Does the November report signal a slowdown in the housing market?
Existing home sales dropped in November, according to the National Association of Realtors. The annual pace of 4.90 million sales fell from 5.12 million in October.
Year-over-year, the sales pace was down 1.2%, which was the first time in 29 months that sales registered a decline from the previous year.
Lawrence Yun, the NAR chief economist said in a press release, “Home sales are hurt by higher mortgage interest rates, constrained inventory and continuing tight credit.”
A few additional notes on the November report:
- The median sales price $196,300 was up 9.4% from the previous year.
- Inventory ticked up to 5.01 months of supply.
- 14% of sales were distressed.
- The average discount for foreclosures was 17% and for short sales it was 13%.
Now for the analysis.
1. (Wall Street Journal) “Home sales surged this summer even after mortgage rates spiked in June. But there were signs by September that demand was waning among buyers who weren’t already active in the market before the rate surge.”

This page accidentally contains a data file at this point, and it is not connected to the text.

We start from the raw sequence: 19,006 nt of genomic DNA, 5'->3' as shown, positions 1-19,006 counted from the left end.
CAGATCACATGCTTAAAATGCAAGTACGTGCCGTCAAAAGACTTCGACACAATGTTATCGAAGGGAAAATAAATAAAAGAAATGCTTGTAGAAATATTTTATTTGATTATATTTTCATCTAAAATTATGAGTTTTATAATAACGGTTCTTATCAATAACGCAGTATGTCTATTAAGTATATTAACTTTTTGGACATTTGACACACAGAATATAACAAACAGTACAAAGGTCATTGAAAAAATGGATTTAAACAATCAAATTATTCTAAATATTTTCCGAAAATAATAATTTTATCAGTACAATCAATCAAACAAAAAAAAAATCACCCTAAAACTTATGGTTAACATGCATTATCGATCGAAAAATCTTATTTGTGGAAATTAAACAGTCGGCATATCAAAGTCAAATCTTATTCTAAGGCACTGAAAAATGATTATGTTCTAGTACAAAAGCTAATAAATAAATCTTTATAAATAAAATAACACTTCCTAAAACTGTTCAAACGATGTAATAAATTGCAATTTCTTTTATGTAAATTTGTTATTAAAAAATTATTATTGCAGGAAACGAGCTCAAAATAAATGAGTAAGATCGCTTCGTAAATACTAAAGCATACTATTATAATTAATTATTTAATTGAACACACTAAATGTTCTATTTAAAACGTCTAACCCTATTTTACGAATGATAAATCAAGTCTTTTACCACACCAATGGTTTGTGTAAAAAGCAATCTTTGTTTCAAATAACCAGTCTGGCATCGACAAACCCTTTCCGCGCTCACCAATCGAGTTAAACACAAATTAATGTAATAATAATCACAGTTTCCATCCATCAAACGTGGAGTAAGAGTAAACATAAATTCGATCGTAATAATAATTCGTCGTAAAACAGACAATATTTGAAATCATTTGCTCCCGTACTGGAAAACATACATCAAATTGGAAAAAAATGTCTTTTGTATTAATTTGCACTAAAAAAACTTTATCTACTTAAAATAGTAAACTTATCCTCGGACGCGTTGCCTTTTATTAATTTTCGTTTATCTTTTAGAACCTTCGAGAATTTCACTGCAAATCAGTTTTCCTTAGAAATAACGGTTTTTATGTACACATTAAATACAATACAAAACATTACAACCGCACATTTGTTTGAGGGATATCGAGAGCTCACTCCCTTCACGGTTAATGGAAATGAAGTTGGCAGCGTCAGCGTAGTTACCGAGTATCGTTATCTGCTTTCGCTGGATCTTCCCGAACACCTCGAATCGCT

This article identifies five reasons sales have slowed:
- Mortgage rates increases
- Higher sales prices
- Less investor activity
- The government shutdown (though this is hard to quantify)
- Low inventory
The article also included an interesting example of how higher mortgage rates can affect what borrowers can afford.
For a borrower looking to make a $1,000 monthly payment, rates of around 3.5% in April allowed a homeowner to borrow as much as $222,000. At today’s rates, by contrast, that $1,000 monthly payment allows for a mortgage of $197,000. In other words, higher rates have reduced buyers’ purchasing power by 11%.
2. (Calculated risk blog) “The NAR reported that 14% of sales were distressed in November… last year the NAR reported that 22% of sales were distressed.”
McBride mentions this in context of “conventional sales”, which overall are higher. He sees the report as solid. (Read more).
3. Twitter Reactions:
Trulia’s chief economist Jed Kolko wrote on Twitter:
Non-distressed existing home sales up 9% y/y, but down for three months straight. Not good. Tight credit, higher rates, shutdown …
— Jed Kolko (@JedKolko) December 19, 2013
Wall Street Journal reporter Nick Timiraos gave a historical perspective. This is the best year for sales since 2007.
Annual existing home sales: 2007 5.04M, 2008 4.11M, 2009 4.34M, 2010 4.19M, 2011 4.26M, 2012 4.65M, *2013 4.71M *(2013 through Nov)
— Nick Timiraos (@NickTimiraos) December 19, 2013